FROM Stephen Schwartz
Turkey, the West and the Muslim Middle East The 700-year-old Ottoman Empire became the Republic of Turkey in 1923. Though a Muslim country, at the insistence of the founder, Mustafah Kemel Ataturk--government institutions are strictly secular, a tradition backed by the military. Now that might be changing. This week parliament elected Abdullah Gül as President. Gul and Prime Minister Erdogan are both from the Justice and Development Party -- or AKP. Islamic in orientation, it will be more responsive to public opinion, which is increasingly religious and anti-American. We look at the possible impact on US interests in the Muslim world. Will Turkey still be a "bridge" to the West? Does it share America's goals in Iraq? What about Turkey's increasingly close ties with Iran?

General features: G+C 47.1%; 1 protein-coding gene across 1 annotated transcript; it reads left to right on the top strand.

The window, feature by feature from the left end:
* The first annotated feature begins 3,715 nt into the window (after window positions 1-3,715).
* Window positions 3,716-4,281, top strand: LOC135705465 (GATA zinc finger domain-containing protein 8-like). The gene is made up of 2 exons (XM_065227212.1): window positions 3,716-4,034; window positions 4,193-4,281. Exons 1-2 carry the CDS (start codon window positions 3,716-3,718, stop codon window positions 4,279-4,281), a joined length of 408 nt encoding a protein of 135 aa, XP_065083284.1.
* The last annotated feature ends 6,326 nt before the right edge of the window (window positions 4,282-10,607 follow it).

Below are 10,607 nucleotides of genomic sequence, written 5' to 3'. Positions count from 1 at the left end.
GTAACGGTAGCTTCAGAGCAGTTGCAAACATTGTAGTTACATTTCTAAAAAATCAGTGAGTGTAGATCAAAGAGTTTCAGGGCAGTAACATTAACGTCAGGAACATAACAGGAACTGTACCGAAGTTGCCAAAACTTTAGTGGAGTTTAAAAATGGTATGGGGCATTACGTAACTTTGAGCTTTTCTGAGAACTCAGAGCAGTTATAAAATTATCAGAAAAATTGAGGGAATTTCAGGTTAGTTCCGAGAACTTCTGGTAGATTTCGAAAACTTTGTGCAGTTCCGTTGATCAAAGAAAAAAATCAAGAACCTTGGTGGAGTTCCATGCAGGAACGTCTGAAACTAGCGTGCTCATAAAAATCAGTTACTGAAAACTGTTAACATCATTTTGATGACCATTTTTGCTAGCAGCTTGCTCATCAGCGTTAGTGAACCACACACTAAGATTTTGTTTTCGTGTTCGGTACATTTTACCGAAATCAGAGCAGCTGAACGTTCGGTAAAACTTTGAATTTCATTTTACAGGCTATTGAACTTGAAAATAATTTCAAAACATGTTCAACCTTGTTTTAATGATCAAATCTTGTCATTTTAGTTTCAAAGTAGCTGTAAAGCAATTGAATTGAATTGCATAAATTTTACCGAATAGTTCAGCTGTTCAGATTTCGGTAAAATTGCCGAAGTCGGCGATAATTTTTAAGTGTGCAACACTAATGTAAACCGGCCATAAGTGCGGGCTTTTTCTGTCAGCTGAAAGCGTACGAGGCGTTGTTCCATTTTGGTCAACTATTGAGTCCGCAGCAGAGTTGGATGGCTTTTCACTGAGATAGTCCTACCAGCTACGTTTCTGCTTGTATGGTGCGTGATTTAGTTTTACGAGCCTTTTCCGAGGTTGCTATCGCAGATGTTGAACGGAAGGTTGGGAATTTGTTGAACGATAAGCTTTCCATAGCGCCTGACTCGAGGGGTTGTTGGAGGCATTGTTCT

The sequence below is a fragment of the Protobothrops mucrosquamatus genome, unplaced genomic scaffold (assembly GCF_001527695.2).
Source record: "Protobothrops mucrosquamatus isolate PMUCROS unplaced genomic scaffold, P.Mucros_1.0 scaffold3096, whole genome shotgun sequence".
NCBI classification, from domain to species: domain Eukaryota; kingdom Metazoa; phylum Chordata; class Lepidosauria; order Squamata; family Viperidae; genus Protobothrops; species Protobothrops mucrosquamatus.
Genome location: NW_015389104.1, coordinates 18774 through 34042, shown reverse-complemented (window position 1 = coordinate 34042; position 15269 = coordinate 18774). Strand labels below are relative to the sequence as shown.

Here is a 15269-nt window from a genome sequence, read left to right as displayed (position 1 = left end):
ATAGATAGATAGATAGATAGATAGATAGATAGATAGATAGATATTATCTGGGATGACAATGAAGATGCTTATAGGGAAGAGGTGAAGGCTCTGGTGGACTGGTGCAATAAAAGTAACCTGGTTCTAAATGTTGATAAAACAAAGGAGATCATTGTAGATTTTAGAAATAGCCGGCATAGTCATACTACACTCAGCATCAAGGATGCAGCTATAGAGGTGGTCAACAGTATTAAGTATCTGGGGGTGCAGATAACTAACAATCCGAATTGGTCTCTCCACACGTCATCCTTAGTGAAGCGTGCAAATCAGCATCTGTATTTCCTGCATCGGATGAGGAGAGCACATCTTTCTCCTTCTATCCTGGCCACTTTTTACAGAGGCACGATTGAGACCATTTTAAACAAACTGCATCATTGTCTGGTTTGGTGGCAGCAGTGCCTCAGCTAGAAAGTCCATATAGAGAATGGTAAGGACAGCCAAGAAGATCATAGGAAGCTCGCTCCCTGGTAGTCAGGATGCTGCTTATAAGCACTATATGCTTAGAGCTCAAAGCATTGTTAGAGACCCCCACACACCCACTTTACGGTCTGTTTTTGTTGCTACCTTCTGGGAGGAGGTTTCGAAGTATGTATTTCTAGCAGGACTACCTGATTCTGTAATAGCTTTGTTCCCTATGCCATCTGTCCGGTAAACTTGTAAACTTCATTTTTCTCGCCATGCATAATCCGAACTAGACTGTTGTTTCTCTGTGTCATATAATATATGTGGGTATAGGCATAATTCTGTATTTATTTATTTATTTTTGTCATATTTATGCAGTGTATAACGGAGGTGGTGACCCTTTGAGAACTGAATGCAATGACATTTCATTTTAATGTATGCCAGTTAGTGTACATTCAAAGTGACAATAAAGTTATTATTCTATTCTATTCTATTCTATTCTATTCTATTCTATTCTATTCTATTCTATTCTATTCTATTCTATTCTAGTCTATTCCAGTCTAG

Arms for Diplomacy in the Middle East After stops in Israel and the Arab Emirates, the Secretaries of State and Defense are in Saudi Arabia, working out the details of a massive sale of sophisticated weapons . The Bush Administration says it's a way to counter Iran. Opponents accuse the Saudis of supporting terrorists and the Sunni insurgency in Iraq. Israel has signed off on the deal after being promised new arms of its own. Egypt will get new weaponry, too. Is the US fueling the arms race in one of the world's most unstable regions? Is it really all about oil?
"Tough on crime" rhetoric sees a revival at Sessions' DOJ The pendulum swings between treatment-focused approaches to drug abuse and tough law enforcement. Now, after years of Obama-era "reforms," President Trump’s Attorney General, Jeff Sessions wants local police freed from federal restrictions to fight another "war on drugs."